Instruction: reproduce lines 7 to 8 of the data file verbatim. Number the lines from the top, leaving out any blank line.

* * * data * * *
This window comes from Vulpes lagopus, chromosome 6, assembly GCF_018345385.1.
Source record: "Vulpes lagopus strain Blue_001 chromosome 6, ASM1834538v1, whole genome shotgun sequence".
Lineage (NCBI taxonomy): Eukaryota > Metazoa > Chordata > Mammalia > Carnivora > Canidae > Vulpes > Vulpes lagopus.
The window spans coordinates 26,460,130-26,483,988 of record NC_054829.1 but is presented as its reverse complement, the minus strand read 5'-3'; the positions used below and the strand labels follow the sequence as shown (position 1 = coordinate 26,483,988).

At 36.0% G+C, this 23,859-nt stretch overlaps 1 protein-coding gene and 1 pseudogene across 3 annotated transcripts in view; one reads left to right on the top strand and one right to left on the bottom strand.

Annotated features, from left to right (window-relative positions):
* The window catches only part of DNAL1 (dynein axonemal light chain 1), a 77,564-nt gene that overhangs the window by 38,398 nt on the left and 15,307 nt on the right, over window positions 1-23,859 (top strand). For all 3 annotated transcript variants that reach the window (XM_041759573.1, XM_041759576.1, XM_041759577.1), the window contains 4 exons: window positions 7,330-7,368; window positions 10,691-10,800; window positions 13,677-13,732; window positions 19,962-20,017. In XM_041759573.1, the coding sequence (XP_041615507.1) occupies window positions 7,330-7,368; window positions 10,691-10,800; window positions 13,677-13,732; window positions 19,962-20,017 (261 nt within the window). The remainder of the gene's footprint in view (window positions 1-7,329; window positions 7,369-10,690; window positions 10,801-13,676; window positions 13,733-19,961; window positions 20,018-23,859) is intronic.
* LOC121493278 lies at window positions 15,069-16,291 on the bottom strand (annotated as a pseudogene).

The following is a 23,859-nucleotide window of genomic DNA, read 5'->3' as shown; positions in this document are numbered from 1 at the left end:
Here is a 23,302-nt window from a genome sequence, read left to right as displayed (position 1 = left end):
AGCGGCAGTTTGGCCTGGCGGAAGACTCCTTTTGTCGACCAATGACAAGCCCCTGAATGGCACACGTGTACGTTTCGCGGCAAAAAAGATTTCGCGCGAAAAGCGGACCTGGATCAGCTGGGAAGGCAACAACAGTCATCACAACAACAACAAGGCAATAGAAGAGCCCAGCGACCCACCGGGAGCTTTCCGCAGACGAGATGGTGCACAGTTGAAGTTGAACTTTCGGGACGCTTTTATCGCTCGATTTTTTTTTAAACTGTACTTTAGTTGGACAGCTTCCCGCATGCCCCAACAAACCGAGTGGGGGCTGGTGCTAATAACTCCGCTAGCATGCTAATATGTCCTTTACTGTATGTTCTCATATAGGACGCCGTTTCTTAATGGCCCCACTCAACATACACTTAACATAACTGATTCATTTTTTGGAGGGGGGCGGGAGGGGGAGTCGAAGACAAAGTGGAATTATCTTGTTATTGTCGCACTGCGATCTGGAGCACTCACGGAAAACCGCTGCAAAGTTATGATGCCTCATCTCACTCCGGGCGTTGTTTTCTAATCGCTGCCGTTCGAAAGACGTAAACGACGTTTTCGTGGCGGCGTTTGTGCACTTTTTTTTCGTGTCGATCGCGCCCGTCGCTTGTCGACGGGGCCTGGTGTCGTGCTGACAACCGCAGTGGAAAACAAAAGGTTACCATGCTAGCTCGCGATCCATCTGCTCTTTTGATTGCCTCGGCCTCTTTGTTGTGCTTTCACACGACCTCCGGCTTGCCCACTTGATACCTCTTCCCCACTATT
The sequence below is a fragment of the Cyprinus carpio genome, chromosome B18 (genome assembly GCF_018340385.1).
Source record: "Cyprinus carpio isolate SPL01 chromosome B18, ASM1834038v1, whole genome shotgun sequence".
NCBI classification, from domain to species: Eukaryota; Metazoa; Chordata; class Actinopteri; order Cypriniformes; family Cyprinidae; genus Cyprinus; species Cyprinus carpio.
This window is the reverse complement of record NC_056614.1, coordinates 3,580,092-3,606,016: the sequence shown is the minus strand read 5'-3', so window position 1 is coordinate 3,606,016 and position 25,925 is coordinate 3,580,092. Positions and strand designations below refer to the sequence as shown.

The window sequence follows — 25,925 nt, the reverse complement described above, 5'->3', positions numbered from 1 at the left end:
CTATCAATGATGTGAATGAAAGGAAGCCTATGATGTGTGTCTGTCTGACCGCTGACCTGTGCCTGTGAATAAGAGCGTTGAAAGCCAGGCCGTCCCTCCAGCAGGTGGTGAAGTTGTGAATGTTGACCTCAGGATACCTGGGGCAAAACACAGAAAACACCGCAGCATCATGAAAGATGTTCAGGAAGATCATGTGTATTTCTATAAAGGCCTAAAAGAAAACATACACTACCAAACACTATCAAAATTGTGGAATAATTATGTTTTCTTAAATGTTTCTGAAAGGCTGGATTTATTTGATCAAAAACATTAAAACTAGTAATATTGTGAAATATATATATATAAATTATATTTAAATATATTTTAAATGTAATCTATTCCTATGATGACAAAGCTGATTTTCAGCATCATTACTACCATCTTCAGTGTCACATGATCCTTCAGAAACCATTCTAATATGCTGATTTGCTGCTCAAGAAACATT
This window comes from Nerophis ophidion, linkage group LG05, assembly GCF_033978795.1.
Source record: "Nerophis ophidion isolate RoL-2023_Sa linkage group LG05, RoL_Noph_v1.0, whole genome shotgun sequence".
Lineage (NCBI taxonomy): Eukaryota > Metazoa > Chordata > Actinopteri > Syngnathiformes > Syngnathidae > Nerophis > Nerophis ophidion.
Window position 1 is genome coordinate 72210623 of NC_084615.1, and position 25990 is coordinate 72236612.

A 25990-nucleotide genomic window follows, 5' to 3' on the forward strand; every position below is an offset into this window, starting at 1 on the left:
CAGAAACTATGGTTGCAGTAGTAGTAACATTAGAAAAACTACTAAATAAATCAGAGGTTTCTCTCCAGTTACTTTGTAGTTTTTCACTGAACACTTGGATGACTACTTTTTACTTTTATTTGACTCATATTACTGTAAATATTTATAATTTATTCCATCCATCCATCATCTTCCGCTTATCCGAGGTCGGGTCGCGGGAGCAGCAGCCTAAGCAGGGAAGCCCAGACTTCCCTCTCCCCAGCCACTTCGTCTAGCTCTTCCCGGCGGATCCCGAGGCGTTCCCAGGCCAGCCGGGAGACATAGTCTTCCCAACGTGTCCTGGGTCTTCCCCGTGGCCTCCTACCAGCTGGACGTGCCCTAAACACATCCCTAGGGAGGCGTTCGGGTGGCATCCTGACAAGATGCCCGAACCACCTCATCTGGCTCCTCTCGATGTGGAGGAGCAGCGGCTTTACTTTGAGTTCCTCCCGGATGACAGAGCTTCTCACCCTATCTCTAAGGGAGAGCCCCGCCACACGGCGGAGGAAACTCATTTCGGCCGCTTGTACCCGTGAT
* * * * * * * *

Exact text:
* The window catches only part of DNAL1 (dynein axonemal light chain 1), a 77,564-nt gene that overhangs the window by 38,398 nt on the left and 15,307 nt on the right, over window positions 1-23,859 (top strand). For all 3 annotated transcript variants that reach the window (XM_041759573.1, XM_041759576.1, XM_041759577.1), the window contains 4 exons: window positions 7,330-7,368; window positions 10,691-10,800; window positions 13,677-13,732; window positions 19,962-20,017. In XM_041759573.1, the coding sequence (XP_041615507.1) occupies window positions 7,330-7,368; window positions 10,691-10,800; window positions 13,677-13,732; window positions 19,962-20,017 (261 nt within the window). The remainder of the gene's footprint in view (window positions 1-7,329; window positions 7,369-10,690; window positions 10,801-13,676; window positions 13,733-19,961; window positions 20,018-23,859) is intronic.
* LOC121493278 lies at window positions 15,069-16,291 on the bottom strand (annotated as a pseudogene).